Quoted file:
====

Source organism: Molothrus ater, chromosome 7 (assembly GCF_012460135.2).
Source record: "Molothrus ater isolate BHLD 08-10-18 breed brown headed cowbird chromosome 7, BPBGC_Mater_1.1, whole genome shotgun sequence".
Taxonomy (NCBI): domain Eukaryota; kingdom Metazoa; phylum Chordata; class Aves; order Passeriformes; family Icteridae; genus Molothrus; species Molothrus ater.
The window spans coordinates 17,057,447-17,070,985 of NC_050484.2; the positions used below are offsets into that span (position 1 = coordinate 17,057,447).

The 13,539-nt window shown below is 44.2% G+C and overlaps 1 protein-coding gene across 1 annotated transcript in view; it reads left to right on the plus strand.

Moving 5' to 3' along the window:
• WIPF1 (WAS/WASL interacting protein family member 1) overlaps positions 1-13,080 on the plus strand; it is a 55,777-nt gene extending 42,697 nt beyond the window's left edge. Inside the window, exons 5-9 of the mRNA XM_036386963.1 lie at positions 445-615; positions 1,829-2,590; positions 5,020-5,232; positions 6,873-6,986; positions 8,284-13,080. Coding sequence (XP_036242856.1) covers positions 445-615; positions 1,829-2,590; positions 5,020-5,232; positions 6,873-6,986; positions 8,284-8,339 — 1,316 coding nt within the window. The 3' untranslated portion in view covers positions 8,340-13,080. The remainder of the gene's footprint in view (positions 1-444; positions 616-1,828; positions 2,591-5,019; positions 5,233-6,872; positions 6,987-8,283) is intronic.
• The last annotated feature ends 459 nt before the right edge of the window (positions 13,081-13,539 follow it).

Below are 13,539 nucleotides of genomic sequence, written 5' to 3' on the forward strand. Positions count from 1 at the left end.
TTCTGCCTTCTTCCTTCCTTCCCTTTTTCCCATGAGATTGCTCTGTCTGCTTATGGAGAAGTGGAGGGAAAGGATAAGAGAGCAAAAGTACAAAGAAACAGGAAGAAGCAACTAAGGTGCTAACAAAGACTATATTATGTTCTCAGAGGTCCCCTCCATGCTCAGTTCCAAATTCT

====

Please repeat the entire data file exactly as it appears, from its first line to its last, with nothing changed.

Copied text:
Source organism: Molothrus ater, chromosome 7 (assembly GCF_012460135.2).
Source record: "Molothrus ater isolate BHLD 08-10-18 breed brown headed cowbird chromosome 7, BPBGC_Mater_1.1, whole genome shotgun sequence".
Taxonomy (NCBI): domain Eukaryota; kingdom Metazoa; phylum Chordata; class Aves; order Passeriformes; family Icteridae; genus Molothrus; species Molothrus ater.
The window spans coordinates 17,057,447-17,070,985 of NC_050484.2; the positions used below are offsets into that span (position 1 = coordinate 17,057,447).

The 13,539-nt window shown below is 44.2% G+C and overlaps 1 protein-coding gene across 1 annotated transcript in view; it reads left to right on the plus strand.

Moving 5' to 3' along the window:
• WIPF1 (WAS/WASL interacting protein family member 1) overlaps positions 1-13,080 on the plus strand; it is a 55,777-nt gene extending 42,697 nt beyond the window's left edge. Inside the window, exons 5-9 of the mRNA XM_036386963.1 lie at positions 445-615; positions 1,829-2,590; positions 5,020-5,232; positions 6,873-6,986; positions 8,284-13,080. Coding sequence (XP_036242856.1) covers positions 445-615; positions 1,829-2,590; positions 5,020-5,232; positions 6,873-6,986; positions 8,284-8,339 — 1,316 coding nt within the window. The 3' untranslated portion in view covers positions 8,340-13,080. The remainder of the gene's footprint in view (positions 1-444; positions 616-1,828; positions 2,591-5,019; positions 5,233-6,872; positions 6,987-8,283) is intronic.
• The last annotated feature ends 459 nt before the right edge of the window (positions 13,081-13,539 follow it).

Below are 13,539 nucleotides of genomic sequence, written 5' to 3' on the forward strand. Positions count from 1 at the left end.
TTCTGCCTTCTTCCTTCCTTCCCTTTTTCCCATGAGATTGCTCTGTCTGCTTATGGAGAAGTGGAGGGAAAGGATAAGAGAGCAAAAGTACAAAGAAACAGGAAGAAGCAACTAAGGTGCTAACAAAGACTATATTATGTTCTCAGAGGTCCCCTCCATGCTCAGTTCCAAATTCT